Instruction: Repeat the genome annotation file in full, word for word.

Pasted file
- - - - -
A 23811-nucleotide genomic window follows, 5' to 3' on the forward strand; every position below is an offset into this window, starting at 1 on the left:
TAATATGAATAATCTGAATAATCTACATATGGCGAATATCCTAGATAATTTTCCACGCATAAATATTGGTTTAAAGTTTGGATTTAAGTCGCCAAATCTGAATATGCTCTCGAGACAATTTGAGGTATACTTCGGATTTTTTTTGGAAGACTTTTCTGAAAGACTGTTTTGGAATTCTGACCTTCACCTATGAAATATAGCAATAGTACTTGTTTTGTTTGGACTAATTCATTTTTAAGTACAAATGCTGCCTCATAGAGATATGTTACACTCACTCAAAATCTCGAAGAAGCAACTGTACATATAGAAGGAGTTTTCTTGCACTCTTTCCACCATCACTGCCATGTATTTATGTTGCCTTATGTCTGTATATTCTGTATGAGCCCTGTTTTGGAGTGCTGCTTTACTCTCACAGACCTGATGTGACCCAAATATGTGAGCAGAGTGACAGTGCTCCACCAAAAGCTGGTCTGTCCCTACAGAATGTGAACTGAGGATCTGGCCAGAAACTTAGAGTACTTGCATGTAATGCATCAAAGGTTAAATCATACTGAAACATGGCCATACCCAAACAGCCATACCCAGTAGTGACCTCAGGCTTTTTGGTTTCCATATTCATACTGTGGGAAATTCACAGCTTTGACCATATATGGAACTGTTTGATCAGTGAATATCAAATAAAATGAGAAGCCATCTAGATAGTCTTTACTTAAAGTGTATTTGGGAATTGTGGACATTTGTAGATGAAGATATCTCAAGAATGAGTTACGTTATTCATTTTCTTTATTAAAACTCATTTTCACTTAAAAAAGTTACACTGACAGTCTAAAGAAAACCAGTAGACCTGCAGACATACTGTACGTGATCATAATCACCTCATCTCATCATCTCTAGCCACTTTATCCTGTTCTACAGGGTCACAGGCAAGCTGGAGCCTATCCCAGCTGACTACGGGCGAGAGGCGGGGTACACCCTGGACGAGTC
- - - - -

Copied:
A 23811-nucleotide genomic window follows, 5' to 3' on the forward strand; every position below is an offset into this window, starting at 1 on the left:
TAATATGAATAATCTGAATAATCTACATATGGCGAATATCCTAGATAATTTTCCACGCATAAATATTGGTTTAAAGTTTGGATTTAAGTCGCCAAATCTGAATATGCTCTCGAGACAATTTGAGGTATACTTCGGATTTTTTTTGGAAGACTTTTCTGAAAGACTGTTTTGGAATTCTGACCTTCACCTATGAAATATAGCAATAGTACTTGTTTTGTTTGGACTAATTCATTTTTAAGTACAAATGCTGCCTCATAGAGATATGTTACACTCACTCAAAATCTCGAAGAAGCAACTGTACATATAGAAGGAGTTTTCTTGCACTCTTTCCACCATCACTGCCATGTATTTATGTTGCCTTATGTCTGTATATTCTGTATGAGCCCTGTTTTGGAGTGCTGCTTTACTCTCACAGACCTGATGTGACCCAAATATGTGAGCAGAGTGACAGTGCTCCACCAAAAGCTGGTCTGTCCCTACAGAATGTGAACTGAGGATCTGGCCAGAAACTTAGAGTACTTGCATGTAATGCATCAAAGGTTAAATCATACTGAAACATGGCCATACCCAAACAGCCATACCCAGTAGTGACCTCAGGCTTTTTGGTTTCCATATTCATACTGTGGGAAATTCACAGCTTTGACCATATATGGAACTGTTTGATCAGTGAATATCAAATAAAATGAGAAGCCATCTAGATAGTCTTTACTTAAAGTGTATTTGGGAATTGTGGACATTTGTAGATGAAGATATCTCAAGAATGAGTTACGTTATTCATTTTCTTTATTAAAACTCATTTTCACTTAAAAAAGTTACACTGACAGTCTAAAGAAAACCAGTAGACCTGCAGACATACTGTACGTGATCATAATCACCTCATCTCATCATCTCTAGCCACTTTATCCTGTTCTACAGGGTCACAGGCAAGCTGGAGCCTATCCCAGCTGACTACGGGCGAGAGGCGGGGTACACCCTGGACGAGTC